Under the guidance of the great architectural historian and critic, Fulvio Irace, the book presents the most notable buildings in the world of the last 25 years. The common thread uniting all the buildings mentioned is the use of marble.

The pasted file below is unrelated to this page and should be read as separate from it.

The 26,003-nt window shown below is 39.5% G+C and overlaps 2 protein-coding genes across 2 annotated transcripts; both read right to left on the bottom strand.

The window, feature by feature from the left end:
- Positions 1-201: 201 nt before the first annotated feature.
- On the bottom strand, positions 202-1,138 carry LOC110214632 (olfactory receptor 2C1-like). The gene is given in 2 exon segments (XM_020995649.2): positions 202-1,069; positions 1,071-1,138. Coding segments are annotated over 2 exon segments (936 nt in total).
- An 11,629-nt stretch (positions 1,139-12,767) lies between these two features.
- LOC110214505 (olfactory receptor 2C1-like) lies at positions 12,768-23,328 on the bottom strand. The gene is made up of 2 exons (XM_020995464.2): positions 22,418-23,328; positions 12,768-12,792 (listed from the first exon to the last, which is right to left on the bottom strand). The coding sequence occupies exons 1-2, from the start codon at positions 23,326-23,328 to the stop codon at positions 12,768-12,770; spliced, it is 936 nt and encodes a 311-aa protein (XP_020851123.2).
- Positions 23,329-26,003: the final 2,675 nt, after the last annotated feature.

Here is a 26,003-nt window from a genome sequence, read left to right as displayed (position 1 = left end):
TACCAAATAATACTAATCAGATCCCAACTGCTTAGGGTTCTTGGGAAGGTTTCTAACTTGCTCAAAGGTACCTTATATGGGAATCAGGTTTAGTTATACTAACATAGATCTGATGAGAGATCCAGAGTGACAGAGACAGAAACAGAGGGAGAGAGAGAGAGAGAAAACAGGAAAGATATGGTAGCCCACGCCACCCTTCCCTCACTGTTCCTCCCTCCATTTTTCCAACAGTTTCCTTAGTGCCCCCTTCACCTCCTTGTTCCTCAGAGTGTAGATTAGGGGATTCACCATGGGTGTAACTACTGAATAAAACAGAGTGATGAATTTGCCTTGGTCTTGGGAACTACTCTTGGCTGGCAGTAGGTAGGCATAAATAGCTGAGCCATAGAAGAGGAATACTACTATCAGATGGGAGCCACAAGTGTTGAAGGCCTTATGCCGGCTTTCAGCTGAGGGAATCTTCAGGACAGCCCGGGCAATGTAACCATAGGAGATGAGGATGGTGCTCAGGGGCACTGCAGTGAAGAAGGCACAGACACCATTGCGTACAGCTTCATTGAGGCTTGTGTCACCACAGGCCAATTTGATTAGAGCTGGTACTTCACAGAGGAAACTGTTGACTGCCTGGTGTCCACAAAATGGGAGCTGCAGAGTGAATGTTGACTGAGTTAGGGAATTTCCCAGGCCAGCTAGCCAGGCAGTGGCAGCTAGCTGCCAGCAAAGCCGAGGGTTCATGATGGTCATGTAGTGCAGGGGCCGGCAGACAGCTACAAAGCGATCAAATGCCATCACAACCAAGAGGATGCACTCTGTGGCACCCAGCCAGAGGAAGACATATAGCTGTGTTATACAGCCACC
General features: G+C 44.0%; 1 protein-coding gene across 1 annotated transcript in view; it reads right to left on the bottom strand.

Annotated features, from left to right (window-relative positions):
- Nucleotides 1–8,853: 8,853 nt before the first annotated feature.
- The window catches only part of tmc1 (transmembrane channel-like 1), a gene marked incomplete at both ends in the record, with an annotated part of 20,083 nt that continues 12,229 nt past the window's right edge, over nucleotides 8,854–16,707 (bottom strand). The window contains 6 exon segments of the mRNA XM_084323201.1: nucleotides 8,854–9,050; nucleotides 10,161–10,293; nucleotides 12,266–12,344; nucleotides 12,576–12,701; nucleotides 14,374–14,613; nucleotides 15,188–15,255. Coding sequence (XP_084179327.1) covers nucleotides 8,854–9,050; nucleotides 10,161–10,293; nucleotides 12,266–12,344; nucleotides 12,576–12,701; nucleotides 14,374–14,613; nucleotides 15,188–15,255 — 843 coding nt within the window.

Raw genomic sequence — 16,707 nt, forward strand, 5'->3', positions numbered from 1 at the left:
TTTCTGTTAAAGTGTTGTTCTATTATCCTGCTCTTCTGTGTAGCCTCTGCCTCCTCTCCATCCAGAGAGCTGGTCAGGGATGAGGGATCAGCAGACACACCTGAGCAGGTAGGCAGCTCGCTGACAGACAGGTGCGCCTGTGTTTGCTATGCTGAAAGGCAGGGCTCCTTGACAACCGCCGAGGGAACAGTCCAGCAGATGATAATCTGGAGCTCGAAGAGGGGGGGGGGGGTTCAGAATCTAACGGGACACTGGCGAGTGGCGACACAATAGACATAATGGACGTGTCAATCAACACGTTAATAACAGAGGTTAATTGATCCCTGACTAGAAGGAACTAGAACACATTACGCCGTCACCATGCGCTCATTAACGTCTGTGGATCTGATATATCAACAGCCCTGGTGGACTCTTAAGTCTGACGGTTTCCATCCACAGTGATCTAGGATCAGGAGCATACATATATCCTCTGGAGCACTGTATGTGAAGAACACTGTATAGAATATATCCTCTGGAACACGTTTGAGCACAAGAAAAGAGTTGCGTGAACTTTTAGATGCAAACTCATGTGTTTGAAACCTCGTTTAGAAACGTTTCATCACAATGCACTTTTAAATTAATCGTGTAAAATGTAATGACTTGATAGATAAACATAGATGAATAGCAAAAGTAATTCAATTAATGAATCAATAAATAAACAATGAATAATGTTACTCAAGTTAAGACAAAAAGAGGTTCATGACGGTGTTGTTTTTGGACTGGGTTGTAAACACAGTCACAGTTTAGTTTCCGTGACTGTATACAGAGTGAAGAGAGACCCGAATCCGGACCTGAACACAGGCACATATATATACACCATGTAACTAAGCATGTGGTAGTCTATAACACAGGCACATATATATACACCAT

The AT&T building in New York by Philip C. Johnson, considered the most important example of post-Modernism, and the Cymbalista Sinagogue in Tel Aviv by Mario Botta are just two examples of buildings built and decorated with marble in its most diverse forms, from the noblest, such as the white marble of Carrara, to the stones most exploited in the past, like Scabas Travertine, Pietra Serena, Ceppo di Grè, and many others, all of which have a special force and appeal, confirming the ancient, yet always current harmony between stone and architecture. The Marble Architectural Award was conceived in 1985 on the initiative of Internazionale Marmi e Macchine Carrara, one of the most important international trade fairs in the sector: the award-according to a characteristic trait of many of Italy’s entrepreneurs-should be interpreted as a generous cultural surplus, a quantum leap forward in the architectural world, with the aim of encouraging people to learn about and use marble by recognizing its best interpretations. Beyond the strict market logic, therefore, the award stems from the realization that the use of certain techniques or materials is vital for building a sort of creative consensus, which can open up the path towards new uses and performance on the cutting edge.